5. Congratulations on getting back into counseling! For me, having a supportive nutritional counselor helped immensely in my eating disorder recovery. Your expertise and compassion will certainly be appreciated by future clients.

  6. Yum! I love how versatile tofu scrambles are!! Just think — when we all used to eat eggs, we’d never have put veggies and crazy spices in them. But with tofu, it just works!!

    Congrats on getting back into nutritional counseling!

  7. Gena is indeed fantastic, and I highly recommend her services. We should all aspire to be so well-balanced in mind and soul. 🙂

  8. Exciting news Gena! You are the one person I would recommend if anyone ever asked me for a good nutrition counselor–you have exactly what it takes–empathy, sound judgement, knowledge & experience. You will help so many people, I just know it. ox

  9. Congrats! I know what a passion that is for you and am envious of your future clients and the expertise they will be receiving. 🙂

  10. Great news Gena! I bet with all your knowledge, experience and understanding you’re a huge help to so many.
    I’ve only recently discovered tofu scramble but love it, especially over sprouted grain toast 🙂

  11. I do indeed so often neglect good ‘ole tofu scramble in favor of those sexy new recipes…going to change that pattern stat.

    On a more important topic, I am so happy that you decided to resume your private nutritional counseling practice for the time being – clearly it provides so much personal satisfaction for you, esp. given your turbulant personal journey. But Gena my dear: you don’t need to convince us, your friends, w/ testimony from your client roster as to benefits they have experienced working with you as we witness first-hand, day after day, your balanced coaching skills, depth of nutritional knowledge and kindness and genorosity of spirit. So, while you take great pains to avoid overstating your educational credentials, your fierce dedication to represent facts correctly – through extensive research and unsurpassed resourcefulness – makes you among the most trustworthy of all health care professionals when it comes to offering nutritionally unbiased, sound advice. Go, Gena! xo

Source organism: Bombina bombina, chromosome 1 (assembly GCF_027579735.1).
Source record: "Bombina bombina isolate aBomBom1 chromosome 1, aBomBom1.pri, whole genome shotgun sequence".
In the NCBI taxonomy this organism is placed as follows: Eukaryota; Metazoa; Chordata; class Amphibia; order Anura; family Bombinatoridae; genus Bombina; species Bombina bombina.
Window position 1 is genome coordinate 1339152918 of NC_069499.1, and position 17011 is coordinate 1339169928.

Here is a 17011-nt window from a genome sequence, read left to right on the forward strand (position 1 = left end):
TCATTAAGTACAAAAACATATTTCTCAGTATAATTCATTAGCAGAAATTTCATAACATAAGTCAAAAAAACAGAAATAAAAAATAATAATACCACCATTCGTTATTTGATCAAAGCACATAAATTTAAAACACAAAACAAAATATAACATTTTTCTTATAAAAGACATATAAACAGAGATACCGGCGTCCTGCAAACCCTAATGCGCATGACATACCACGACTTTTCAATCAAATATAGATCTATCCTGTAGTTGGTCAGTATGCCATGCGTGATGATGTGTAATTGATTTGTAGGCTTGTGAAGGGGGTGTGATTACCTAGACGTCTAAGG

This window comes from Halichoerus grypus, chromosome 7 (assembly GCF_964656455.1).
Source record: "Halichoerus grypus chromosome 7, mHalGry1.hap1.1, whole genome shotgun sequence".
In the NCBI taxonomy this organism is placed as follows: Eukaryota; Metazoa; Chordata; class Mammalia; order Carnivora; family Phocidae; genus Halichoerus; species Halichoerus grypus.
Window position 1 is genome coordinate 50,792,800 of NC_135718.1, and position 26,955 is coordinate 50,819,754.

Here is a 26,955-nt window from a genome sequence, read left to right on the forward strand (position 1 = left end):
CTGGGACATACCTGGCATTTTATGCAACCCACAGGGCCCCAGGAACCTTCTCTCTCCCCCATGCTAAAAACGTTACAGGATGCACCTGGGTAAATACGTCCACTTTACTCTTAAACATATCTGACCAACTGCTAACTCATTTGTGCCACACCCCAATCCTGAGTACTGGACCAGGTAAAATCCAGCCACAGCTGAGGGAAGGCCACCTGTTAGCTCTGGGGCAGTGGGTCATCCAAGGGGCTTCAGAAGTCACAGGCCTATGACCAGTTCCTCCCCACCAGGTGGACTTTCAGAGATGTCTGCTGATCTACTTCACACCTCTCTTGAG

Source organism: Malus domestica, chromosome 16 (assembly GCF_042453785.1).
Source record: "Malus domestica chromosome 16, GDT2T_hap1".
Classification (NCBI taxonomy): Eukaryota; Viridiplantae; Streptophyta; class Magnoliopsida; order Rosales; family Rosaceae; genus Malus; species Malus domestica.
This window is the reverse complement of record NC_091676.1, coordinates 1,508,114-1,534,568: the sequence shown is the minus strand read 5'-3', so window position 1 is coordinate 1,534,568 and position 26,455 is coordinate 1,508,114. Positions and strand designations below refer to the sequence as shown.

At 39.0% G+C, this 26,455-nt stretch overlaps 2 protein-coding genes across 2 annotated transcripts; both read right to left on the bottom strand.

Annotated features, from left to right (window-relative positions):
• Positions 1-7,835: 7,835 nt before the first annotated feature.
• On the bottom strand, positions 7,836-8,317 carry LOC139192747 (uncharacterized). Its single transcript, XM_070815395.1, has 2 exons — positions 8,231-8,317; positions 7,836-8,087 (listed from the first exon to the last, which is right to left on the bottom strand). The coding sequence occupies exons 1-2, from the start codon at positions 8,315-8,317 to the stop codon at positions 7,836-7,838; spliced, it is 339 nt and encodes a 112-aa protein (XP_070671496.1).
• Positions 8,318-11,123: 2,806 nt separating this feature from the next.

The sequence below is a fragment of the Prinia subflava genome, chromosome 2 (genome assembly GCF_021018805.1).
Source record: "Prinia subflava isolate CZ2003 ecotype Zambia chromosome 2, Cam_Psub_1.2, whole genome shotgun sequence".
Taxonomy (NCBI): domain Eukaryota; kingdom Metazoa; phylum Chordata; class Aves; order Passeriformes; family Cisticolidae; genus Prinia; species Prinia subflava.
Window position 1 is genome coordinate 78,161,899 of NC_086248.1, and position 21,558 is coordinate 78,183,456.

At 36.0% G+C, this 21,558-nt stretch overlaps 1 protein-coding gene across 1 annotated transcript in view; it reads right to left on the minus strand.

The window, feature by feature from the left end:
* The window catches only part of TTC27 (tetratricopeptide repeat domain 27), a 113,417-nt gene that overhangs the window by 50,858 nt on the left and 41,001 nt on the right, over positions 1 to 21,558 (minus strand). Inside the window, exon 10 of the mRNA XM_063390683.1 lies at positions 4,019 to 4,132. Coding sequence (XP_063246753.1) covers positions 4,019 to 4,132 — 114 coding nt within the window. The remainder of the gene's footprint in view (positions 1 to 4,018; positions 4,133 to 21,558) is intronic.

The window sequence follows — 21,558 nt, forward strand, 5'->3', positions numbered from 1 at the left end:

12. I don’t know how this is possible…but I’ve never made a tofu scramble before. It’s such a vegan staple. I’m kind of ashamed. I’m really excited about the relaunch of your counseling services, though! If I ever decide I want a counselor, I can’t think of anyone I rather turn to.